The life of Saint Naum is very helpful to see how, in fact, people in Ohrid and Pliska shared the same language, culture, and eventually identity.

        https://en.wikipedia.org/wiki/Saint_Naum

      • George

        I appreciated the answer to my question! Though I did not actually really have nationality and ethnicity in mind when I wrote it. My thought was more that since the Byzantine control in the Balkans was already loose and we know there were and will revolt there, what exactly did the Byzantines do to maintain order? Why weren¨t some garrison troops from Bulgaria withdrawn to help the situation in Anatolia? And if they were, why didn’t the locals simply stop paying taxes and return to their local elites?

  4. Martin A

    Thanks for a great Q&A, briliant as usual 🙂

    As for coherent identities from the 9th century. I am Swedish. And there has been a political center in the general area of Sweden’s capital since the bronze age. However, up until 1500 Sweden could have become a province of Denmark. Or, several regions of Sweden could have broken out. Southern Sweden was only added in the late 17th century. A large rebellion in the 16th century could have created a new state. Several provinces were self governing into the Middle ages. The central most fundamental region of Sweden itself sided with the danes against Sweden to preserve their ancient liberties, at one point. Or, Sweden could have succeeded in destroying Denmark and making it a province of Sweden. And then the center and identity could subsequently have shifted south towards Copenhagen. Or a thousand other shifts in identity and politics.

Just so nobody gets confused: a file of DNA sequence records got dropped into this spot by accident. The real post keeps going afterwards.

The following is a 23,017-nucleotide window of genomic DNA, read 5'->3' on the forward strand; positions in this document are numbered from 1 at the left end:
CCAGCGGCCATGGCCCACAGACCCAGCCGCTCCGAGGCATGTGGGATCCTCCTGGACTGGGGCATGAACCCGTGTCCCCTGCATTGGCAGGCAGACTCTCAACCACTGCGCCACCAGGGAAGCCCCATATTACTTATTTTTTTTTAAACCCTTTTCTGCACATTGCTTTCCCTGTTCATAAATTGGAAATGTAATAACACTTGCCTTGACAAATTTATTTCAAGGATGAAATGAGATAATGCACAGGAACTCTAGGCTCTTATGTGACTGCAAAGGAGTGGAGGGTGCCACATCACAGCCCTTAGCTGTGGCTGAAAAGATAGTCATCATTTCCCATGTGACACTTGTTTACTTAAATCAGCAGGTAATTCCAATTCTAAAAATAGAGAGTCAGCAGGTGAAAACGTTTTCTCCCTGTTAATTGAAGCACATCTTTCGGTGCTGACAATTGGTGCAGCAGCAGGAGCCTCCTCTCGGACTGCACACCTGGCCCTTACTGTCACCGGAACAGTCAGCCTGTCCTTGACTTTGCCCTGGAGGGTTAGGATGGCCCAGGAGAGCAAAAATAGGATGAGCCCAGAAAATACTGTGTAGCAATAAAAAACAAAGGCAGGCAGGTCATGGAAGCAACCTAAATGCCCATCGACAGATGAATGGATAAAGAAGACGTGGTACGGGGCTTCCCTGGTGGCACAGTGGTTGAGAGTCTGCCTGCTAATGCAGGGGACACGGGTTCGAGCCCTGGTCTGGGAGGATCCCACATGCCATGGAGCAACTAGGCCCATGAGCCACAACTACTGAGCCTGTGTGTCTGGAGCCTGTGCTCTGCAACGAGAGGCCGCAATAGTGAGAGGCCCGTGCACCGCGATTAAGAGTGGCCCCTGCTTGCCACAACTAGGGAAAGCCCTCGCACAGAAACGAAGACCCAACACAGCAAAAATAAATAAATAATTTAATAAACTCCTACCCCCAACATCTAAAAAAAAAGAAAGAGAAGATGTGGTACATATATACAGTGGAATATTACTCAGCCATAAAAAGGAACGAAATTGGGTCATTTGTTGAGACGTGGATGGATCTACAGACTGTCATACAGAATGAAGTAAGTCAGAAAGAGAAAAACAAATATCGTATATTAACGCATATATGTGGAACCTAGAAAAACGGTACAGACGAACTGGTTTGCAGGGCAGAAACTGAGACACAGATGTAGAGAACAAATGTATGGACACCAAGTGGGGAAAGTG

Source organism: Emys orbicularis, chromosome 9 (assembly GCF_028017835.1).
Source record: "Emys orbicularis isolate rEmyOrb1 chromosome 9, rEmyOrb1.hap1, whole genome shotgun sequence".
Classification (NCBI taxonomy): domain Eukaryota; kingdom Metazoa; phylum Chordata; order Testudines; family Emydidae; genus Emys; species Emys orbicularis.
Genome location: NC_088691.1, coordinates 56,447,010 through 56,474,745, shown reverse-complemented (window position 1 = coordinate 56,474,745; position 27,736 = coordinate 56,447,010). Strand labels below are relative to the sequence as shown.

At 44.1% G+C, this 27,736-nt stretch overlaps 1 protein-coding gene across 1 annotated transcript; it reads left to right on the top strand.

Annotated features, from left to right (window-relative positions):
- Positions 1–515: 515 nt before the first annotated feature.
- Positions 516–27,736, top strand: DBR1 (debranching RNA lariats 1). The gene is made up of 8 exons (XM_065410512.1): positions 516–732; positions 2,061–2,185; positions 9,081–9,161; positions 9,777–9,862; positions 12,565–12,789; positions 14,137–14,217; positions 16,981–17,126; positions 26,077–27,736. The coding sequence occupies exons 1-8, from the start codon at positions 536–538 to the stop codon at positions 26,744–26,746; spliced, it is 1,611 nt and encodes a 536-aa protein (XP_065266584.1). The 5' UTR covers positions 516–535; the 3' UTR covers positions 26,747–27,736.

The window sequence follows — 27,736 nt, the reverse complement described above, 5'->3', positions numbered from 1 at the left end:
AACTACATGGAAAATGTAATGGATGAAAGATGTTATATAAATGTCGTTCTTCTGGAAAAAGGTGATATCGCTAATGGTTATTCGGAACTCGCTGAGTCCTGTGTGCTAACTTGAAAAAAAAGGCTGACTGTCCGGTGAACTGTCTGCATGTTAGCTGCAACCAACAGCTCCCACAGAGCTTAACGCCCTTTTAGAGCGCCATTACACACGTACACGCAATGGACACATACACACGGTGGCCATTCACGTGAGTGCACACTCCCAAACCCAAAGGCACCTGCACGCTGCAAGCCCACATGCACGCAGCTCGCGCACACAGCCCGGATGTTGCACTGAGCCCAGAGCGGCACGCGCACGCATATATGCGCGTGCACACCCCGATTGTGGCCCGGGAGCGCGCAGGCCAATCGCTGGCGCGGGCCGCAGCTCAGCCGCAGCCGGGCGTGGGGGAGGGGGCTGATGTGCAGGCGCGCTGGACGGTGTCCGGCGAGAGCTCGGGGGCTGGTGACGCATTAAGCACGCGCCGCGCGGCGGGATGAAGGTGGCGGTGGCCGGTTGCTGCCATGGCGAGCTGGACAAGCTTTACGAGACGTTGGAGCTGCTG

So, 9th century Bulgaria was only indivisible and a big thing. Because a more modern state takes a lot of its identity and legitimacy from 9th century Bulgaria. Back in the real 9th century, things were probably a lot more fluid.

  5. Thanks for clarifying. The answer though is similar. The local elites had been coopted and local men were the garrison troops. They don’t seem to have had any problem serving the empire in part because there was not a strong alienative identity that was being suppressed. Once someone offered an alternative then people would have a choice to make.

    • George

      Do you think if there was some ambitious, young enterprising elite(s) like the later Asen brothers in this period, ready to exploit the situation, some sort of independent state could have been created there?

  6. I suppose so. I think the real danger would have been an alliance between Bulgarian elites and the Normans. That could have wrenched the western balkans of of roman hands. Its possible that fear of these Latin outsiders helped the Romans keep everyone on the same page

  7. Niels

    What was the geography of Anatolia like compared to nowadays, or before the Turks arrived? Did the nomad lifestyle, as opposed to the agrarian lifestyle, of the new peoples effect the landscape?

    Were the Turks becoming a visible peoplegroup outside of the Plateau as well, for example, did some settle down and adopt a farming/city lifestyle on the coast or as traders in Constantinople?

    • Anatolia has always been broken into 3 zones. The coastal plains where productive farming takes place. The mountains and the plateau. The plateau does contain river valleys and lakes where farming happens. But large stretches of it are grassland that can’t really grow anything else because the temperatures it is exposed to are too extreme. Before the Turks came the Romans used it for raising stock. The Turkish nomads probably kicked some farmers off the land but otherwise continued to use the land roughly as it had been.

      We know very little about Turkish settlement at this point (1118 AD). Certainly some would have begun to adopt a sedentary lifestyle in the cities they’d captured. Hopefully I will have more information in a centuries time.

      • Niels

        Thank you for your answer. I vaguely remember hearing something something about the Nomads settling on the plateau permanently changing part of the landscape to be unable to support agrarian lifestyles, hence my question. However, I may be confusing it with something else.